- High-Performance Habits: How Extraordinary People Become That Way by Brendon Bruchard
During the journey, I will expose many of the prevailing myths about “success,” including why grit, willpower, practice, and your “natural” strengths and talents are not enough to take you to the next level in a world that demands you add value, lead others, and manage competing priorities and complex projects. To reach high performance, you have to consider more than your individual passions and efforts, and you’ll have to go well beyond what you like, prefer, or naturally do well, because, to be frank, the world cares less about your strengths and personality than about your service and meaningful contributions to others.
By the end of this book, you will never again wonder what it really takes to succeed when starting a new project at work or pursuing a bold new dream. You will be empowered with a set of reliable habits that research has shown to work with a broad range of personalities, and in a variety of situations, to create extraordinary long-term results. You’ll feel a new sense of vital energy and confidence from knowing where to focus your energies and how to serve most effectively. You’ll understand how to keep growing after you’ve enjoyed initial success. If you’re ever thrown into a situation where you must work or compete with others at the highest levels of achievement, you’ll know exactly how to think and what to do.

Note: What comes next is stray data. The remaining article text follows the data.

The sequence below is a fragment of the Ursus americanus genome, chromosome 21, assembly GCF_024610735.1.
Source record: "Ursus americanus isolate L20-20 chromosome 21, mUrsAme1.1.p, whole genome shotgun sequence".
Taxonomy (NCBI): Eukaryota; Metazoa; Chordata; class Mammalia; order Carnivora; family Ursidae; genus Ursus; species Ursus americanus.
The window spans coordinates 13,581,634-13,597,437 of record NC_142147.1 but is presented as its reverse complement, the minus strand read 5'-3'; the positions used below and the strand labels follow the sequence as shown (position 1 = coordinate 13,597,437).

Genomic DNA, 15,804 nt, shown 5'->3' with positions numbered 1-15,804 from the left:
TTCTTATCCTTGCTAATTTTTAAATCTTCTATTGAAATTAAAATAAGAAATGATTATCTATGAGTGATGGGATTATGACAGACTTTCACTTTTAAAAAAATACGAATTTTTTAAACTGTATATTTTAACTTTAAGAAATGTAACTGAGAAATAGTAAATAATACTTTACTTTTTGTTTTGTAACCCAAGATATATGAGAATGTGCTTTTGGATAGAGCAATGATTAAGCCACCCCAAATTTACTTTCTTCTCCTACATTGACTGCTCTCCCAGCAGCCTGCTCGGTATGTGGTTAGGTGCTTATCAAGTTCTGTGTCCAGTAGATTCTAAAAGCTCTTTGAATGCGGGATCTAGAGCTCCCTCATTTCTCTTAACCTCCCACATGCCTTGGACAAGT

- Willpower Doesn’t Work: Discover the Hidden Keys to Success by Benjamin Hardy
Willpower doesn’t work.
Let’s be honest, you’ve tried to improve your life a million times – and a million times you’ve come back to the drawing board, frustrated. You’ve tried willpower to kick a bad habit but fell back into old patterns. You’ve tried New Year’s resolutions, but by February, everything reverts back to how it was the year before. You’ve set big, life-changing goals but seem to find yourself far short of them despite hard work. After enough failure, it is easy to conclude that you are the problem. You must not have what it takes – the grit, the inner strength, the willpower. Perhaps you should just settle for the life you have…
But what if the assessment was all wrong?
What if the problem wasn’t you at all?
We hope you enjoyed our favorites and plan to get some of these books to make a change in 2019! If you need a little extra help this year, don’t hesitate to schedule a free consultation to work with a life coach to achieve your personal or professional goals.